The floral and animal paintings used in the print are the work of French painter Nicolas Baudeson and Flemish painter David de Coninck. Nicholas Baudesson was born on December 6, 1611 in Troyes, France. He made a name for himself as a still life painter of flowers, and many of his works are kept in the Palace of Versailles. David de Coninck was famous in 17th century for animals and hunting scenes paintings.
Until the 15th century, still life paintings in Western Europe were often painted for religious purposes. Pure still life paintings began to be produced around 1600 in Flanders, Holland, and other regions. It gradually became the mainstream of painting along with genre, portrait, and landscape paintings.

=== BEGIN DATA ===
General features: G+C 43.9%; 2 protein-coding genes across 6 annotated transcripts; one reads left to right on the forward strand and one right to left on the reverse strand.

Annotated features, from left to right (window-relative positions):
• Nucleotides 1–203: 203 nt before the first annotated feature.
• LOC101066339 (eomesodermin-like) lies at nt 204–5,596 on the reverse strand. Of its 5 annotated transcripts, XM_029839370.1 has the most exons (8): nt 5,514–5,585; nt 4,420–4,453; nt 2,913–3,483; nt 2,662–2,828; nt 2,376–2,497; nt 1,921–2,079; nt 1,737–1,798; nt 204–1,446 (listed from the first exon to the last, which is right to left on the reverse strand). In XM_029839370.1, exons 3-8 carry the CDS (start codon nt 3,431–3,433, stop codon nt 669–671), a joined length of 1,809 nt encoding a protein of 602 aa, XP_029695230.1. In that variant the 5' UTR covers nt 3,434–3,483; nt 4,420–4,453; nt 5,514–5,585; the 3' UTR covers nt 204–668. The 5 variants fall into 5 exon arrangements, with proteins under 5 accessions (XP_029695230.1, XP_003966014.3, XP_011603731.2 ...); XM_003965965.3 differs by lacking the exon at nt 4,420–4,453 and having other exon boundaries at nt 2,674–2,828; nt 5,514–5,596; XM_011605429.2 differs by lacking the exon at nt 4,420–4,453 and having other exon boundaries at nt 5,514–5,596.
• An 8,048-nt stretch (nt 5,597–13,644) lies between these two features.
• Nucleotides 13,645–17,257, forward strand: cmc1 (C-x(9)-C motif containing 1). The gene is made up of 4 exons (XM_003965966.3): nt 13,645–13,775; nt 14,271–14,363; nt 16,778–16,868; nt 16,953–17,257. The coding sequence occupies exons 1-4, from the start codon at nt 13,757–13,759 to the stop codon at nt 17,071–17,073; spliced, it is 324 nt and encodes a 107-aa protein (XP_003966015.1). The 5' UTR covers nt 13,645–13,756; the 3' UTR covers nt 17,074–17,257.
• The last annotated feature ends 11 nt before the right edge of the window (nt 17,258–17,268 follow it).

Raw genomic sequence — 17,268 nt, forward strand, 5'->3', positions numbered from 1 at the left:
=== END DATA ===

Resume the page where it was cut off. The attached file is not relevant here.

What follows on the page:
In Flemish and Dutch still life painting, Christian content is incorporated figuratively, especially the allegory of vanitas (Latin: the emptiness of life), so the motifs depicted in the painting often contain very deep meanings. The flowers represent the shortness of life, the insects around the flowers have different meanings too. The butterfly symbolizes the human soul, the cochlea, which cannot move fast enough, represents old age, and the chrysalis symbolizes rebirth and resurrection.